The day after the elections to the European Parliament I have asked my Erasmus law students about the results in their home countries. I thought that these model EU citizens, holders of a specific European identity, should have interesting views on what has happened last weekend. I was surprised that half of them did not know any results whatsoever. They seemed not to be interested in the EP elections. I did not dare to ask how many casted a vote. Maybe I did not want to know the truth. Most probably, living during a Erasmus year in another EU states may create a distance to your local constituency. If you do not participate in daily political life you do not have an incentive to check what is really going on in your home country, especially if your Polish friends do not talk about it almost at all.
In fact the Polish campaign to the European Parliament elections already indicated that the turnout would be low (finally – 23.82%). Except for some incidents it was quite boring. Just to note – there was not even one publicly broadcasted debate between leaders of the parties. Both leading parties thought that it is not in their political interest to risk participation in such debate. The experience shows that such debates, viewed by millions of voters, were usually an important component of elections.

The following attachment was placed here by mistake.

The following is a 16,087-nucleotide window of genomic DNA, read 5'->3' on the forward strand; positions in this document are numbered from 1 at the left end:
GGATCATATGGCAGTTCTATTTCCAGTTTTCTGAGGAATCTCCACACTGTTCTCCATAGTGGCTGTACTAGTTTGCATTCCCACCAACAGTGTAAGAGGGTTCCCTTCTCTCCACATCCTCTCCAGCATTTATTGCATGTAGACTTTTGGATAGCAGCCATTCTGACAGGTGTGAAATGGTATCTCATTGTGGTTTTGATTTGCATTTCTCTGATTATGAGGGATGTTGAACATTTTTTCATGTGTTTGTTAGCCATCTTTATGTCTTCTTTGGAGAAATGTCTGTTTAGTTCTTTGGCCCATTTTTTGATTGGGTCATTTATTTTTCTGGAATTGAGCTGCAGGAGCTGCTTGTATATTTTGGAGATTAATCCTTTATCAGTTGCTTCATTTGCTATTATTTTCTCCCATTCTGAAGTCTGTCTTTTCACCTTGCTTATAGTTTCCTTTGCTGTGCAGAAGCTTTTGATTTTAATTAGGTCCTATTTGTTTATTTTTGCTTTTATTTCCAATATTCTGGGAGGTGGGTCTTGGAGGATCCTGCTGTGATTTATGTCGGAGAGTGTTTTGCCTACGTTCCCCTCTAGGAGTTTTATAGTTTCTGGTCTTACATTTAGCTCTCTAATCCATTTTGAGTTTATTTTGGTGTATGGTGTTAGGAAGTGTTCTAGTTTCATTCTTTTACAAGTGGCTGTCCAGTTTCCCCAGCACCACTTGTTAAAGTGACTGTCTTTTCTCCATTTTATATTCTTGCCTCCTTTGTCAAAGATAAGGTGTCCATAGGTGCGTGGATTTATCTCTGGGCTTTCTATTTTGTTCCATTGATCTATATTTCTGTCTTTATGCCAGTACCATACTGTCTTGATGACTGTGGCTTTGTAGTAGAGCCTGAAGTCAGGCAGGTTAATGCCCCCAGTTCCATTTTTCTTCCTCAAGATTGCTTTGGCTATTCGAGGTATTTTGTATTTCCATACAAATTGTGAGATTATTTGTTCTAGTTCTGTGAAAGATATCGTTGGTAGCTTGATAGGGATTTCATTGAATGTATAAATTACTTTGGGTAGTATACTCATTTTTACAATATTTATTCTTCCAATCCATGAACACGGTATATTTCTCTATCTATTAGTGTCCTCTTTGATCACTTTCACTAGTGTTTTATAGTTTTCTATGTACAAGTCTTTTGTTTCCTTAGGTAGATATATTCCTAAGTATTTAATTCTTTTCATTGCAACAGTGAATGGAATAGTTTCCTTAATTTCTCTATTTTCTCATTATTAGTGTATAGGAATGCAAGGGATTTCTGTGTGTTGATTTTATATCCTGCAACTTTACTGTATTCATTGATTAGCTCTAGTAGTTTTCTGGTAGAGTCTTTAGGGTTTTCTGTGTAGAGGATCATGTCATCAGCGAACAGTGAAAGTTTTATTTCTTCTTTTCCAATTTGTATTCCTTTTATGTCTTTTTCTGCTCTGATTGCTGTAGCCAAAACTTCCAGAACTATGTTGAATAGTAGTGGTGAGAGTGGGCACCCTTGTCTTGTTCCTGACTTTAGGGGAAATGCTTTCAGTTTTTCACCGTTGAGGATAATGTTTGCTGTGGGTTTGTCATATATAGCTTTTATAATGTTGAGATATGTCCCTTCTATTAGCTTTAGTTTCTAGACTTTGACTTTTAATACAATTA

During the campaign politicians did not even try to explain to general population what competences the European Parliament has. There were general slogans like „70% of binding law is created in the European Parliament“, but no real attempt to clarify how such laws affect the daily life of citizens. Instead, political parties concentrated on purely domestic issues or prepared TV commercials which had to be funny, attractive to viewers, but at the same time superficial and not touching upon substance of the EU integration.
An interesting example is the use of the topic of same-sex marriage during the campaign ...Zum vollständigen Artikel